Record-setting digital health funding in 2017 shows D.C. turmoil isn’t driving away investors

For an industry traditionally scrutinized for low executive pay, one has to wonder what our executives are actually making.
Analysts expect the digital health industry to maintain its funding momentum into the second half of 2017.
The first half of 2017 saw a record number of deals and an unprecedented level of funding within the digital health sector. Analysts predicted the industry would build on that momentum despite the ongoing healthcare debate consuming the nation’s capital.

Thanks to a “record-shattering” second quarter, investors sunk $3.5 billion into U.S. digital health companies during the first half of 2017, outpacing every previous year, according to a midyear report by Rock Health. The 188 deals inked during the first two quarters were on pace to surpass last year’s total of 304.

Digital health investment saw steady but predictable growth during the first quarter of 2017, setting up nearly $2.5 billion in funding during the second quarter.

RELATED: Despite regulatory uncertainty, digital health investment remains steady

The analysis by Rock Health, a venture capital firm that focuses solely on digital health, aligns with trends reported last week by StartUp Health, which reported $6.5 billion in digital health funding across the globe during the first half of 2017. Unlike StartUp Health, which looks at global digital health funding for a broad range of companies, Rock Health limits its analysis to U.S.-based companies covering deals that exceed $2 million. It excludes healthcare services companies like Oscar and diagnostic companies like Theranos.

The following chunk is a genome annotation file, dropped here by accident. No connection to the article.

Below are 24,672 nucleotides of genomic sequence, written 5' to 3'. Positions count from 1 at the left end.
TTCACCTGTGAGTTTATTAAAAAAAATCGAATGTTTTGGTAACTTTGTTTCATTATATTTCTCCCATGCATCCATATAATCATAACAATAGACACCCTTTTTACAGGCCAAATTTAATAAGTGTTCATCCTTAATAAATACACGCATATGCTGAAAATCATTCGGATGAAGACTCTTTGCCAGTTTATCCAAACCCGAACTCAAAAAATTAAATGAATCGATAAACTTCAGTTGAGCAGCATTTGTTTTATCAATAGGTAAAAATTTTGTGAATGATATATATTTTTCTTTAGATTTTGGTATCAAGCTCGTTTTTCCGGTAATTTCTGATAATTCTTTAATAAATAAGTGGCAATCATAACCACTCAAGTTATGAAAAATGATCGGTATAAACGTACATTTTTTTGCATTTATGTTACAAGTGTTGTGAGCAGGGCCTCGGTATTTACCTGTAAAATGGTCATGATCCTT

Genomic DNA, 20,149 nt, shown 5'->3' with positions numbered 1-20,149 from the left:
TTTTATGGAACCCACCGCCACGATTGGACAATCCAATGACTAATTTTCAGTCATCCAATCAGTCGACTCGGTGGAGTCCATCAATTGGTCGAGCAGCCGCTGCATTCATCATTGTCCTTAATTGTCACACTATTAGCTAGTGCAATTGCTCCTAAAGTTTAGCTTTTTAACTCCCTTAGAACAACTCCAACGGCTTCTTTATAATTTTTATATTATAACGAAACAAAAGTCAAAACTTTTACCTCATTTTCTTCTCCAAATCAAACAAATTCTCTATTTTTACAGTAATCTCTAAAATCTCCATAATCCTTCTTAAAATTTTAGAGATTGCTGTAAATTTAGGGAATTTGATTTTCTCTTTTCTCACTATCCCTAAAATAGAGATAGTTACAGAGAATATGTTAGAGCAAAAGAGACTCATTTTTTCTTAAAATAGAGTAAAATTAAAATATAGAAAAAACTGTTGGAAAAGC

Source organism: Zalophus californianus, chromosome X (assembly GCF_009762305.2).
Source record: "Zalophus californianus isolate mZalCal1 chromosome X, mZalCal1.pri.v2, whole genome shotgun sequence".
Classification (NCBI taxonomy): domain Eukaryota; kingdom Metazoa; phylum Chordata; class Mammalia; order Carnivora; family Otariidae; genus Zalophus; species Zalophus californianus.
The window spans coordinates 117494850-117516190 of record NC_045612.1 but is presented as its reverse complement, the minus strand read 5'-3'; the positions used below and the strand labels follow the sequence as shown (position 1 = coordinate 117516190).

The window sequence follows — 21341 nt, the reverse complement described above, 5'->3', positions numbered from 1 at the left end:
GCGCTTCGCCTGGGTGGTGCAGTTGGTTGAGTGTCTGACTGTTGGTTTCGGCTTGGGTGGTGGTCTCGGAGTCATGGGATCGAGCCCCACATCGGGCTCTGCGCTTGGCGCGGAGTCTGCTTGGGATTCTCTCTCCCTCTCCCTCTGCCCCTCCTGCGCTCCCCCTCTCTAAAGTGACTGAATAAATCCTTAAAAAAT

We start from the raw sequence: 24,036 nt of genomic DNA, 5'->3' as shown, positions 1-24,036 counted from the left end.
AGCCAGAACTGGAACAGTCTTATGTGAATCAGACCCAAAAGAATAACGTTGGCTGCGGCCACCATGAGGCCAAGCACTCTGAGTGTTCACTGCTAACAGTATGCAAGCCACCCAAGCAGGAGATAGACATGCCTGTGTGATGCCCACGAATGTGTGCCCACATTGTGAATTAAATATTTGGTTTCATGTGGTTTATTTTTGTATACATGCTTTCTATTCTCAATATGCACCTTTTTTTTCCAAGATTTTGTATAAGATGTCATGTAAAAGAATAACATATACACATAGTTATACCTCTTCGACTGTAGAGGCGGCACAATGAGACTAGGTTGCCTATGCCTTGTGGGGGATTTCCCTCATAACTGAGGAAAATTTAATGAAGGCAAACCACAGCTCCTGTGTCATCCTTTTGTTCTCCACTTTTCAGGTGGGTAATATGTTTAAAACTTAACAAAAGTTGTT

The spike in funding was slightly surprising to analysts given the black cloud of regulatory uncertainty hanging over the healthcare industry. But Rock Health Research Director Megan Zweig pointed out that venture capital firms are working with funds they’ve already raised, which means they’re more likely to stay the course when it comes to digital health investments.

“We expect 2017 to be a banner year,” she told FierceHealthcare, adding that the amount of funding and the number of deals is so far ahead of the last several years, “even if there was a return to the level of growth we’ve seen in past years, it would still be a record-breaking year.”

There are several reasons the future looks bright for the digital health industry, even as Congress continues to grapple with the nuances of health insurance reform. One is the ongoing push toward value-based payment models, which have received bipartisan support. Zweig said that transition is forcing providers to find ways to deliver high-quality care at a lower cost, which is driving innovation.

The second is an injection of consumerism in healthcare. Whether GOP senators are able to pass a reform bill or not, deductibles are trending upward, which is forcing consumers to closely monitor how they spend their healthcare dollars. That's giving consumer-directed digital health offerings more of a foothold in the market. 

“It’s just a fact of life that employers are figuring out any way to contain healthcare cost growth,” Zweig said. “Part of that is shifting costs to employees.”

RELATED: FDA’s Bakul Patel envisions a new regulatory approach to digital health

While regulatory uncertainty generally doesn't help investment in the long term, venture capitalists are getting a boost from one agency. The FDA recently announced a reformed approach to digital health, one that was applauded by leaders throughout the industry. That gives more credence to the theory that digital health investment will continue to grow during the second half of the year, according to Bill Evans, managing director of Rock Health.

“We look at that as a really nice tailwind,” he said.